The committee noted that, despite an investigation into SRC processes as far back as 1983, “political interference in the student election process is still clearly rampant”. In Kolkata, it reported:
Members of political parties regularly forced independent candidates, or candidates ‘not conforming to the prevalent political ideology’ [not to stand] in student elections.
The primary need, therefore, is to evolve some mechanism that does away with, or at least minimises the influence of political parties in student elections.
The wheels grind slowly, though. The Supreme Court endorsed this report but only now, a decade on, are there are finally plans to implement it.
Current system should be replaced
The Indian committee’s findings and recommendations could easily be applied to South African universities. Elections on its campuses should take place on the strength of the individual, without political affiliation. Individuals would be allowed to form a caucus, but independent of political parties.
The beauty of such a system is that the candidates would be chosen on merit and on the content of their ideologies and manifestos. This system is not without its faults, but, importantly, it leaves the governing of students to students. There would be no chance of political parties dictating to their campus branches what must happen in student politics.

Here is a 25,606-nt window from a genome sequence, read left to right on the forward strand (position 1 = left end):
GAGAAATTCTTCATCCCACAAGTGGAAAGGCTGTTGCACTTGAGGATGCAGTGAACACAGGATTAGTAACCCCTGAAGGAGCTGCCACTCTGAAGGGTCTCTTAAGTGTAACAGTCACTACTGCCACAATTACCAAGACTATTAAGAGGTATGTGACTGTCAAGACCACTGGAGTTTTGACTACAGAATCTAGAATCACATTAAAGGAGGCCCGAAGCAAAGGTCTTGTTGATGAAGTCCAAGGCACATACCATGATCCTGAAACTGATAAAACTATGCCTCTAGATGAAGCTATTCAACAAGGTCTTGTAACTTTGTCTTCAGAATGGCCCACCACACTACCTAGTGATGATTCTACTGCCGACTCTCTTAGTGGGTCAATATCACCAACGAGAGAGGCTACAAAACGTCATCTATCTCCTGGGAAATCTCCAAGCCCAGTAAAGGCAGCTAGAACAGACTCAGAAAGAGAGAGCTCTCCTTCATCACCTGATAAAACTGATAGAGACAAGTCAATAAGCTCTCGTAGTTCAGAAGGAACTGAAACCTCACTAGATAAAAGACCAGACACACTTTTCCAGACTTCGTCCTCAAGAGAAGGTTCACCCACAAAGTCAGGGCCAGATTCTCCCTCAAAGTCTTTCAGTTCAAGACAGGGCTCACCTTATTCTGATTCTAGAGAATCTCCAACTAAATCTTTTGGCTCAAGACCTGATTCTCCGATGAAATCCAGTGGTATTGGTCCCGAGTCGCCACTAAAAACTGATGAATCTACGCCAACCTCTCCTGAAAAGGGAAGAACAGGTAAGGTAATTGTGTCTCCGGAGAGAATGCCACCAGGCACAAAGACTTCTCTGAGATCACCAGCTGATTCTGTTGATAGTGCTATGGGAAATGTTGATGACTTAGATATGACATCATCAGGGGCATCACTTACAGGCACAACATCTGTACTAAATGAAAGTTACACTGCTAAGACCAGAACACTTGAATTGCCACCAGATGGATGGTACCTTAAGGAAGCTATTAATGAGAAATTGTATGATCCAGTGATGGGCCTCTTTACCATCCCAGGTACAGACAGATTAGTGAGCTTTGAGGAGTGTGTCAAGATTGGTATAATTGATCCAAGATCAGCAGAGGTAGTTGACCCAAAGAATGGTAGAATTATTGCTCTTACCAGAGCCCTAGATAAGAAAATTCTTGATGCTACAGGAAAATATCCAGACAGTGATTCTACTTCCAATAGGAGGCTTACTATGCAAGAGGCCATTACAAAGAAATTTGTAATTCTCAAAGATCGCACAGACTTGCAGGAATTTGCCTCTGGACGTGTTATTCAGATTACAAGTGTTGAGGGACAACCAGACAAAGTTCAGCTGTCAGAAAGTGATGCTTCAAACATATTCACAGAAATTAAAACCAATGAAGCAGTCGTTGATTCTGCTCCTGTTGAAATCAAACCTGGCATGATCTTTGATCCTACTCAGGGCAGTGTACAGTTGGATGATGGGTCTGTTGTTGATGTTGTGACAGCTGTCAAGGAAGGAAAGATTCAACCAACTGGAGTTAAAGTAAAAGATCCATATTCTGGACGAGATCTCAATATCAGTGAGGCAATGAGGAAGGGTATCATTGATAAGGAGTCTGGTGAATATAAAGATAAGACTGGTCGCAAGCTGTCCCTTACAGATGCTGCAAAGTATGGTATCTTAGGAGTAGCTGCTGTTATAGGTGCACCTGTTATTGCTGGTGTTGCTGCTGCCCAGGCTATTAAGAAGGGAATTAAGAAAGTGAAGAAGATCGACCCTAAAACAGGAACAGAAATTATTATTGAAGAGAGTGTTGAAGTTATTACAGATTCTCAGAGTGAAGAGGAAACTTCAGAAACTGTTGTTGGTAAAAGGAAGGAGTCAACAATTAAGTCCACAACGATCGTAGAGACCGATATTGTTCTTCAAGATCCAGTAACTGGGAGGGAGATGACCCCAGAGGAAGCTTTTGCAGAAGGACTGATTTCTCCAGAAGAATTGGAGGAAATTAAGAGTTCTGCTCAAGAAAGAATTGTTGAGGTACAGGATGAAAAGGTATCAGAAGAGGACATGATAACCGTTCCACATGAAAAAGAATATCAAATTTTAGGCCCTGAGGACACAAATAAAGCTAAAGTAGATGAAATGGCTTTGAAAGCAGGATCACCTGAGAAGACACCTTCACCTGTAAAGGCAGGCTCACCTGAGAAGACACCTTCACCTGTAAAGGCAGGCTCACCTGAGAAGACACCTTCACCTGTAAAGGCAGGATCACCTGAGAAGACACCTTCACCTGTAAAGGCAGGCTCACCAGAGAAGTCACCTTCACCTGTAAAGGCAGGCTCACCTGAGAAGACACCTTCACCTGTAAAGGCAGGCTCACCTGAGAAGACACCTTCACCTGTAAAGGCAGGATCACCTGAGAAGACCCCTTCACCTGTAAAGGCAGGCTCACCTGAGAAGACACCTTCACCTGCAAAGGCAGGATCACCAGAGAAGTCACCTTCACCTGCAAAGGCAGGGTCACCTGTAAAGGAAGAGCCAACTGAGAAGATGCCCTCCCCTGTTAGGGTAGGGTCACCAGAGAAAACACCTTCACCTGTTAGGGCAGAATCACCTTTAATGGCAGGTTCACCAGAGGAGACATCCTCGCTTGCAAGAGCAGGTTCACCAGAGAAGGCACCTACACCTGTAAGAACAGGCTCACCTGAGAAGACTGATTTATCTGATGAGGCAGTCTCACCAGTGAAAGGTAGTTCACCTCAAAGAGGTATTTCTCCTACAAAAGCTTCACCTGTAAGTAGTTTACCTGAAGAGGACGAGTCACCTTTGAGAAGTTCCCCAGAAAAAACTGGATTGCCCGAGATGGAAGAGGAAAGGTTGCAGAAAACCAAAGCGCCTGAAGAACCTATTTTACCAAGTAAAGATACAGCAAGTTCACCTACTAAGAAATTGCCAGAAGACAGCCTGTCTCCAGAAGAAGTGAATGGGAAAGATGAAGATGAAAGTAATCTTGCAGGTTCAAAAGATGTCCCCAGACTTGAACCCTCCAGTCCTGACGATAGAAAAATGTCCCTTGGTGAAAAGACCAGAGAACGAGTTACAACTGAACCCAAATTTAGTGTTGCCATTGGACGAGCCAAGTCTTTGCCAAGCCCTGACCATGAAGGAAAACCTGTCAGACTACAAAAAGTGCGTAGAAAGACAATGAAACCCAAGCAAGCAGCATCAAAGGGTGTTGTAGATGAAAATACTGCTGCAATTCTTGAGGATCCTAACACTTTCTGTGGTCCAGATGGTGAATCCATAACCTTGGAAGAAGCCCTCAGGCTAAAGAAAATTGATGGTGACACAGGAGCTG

Such a system would also encourage student leaders to work together as a collective rather than pursuing a political agenda or set of instructions issued from the outside. It would challenge students to think for themselves in resolving issues and to develop their leadership skills.
Party loyalty on campuses is a dangerous trait that should be avoided. To continue with party based student politics is to assume, incorrectly, that students are merely incubators for political parties. Not only does it create potential conflicts on campuses but it also makes student leaders pawns in politicians’ games.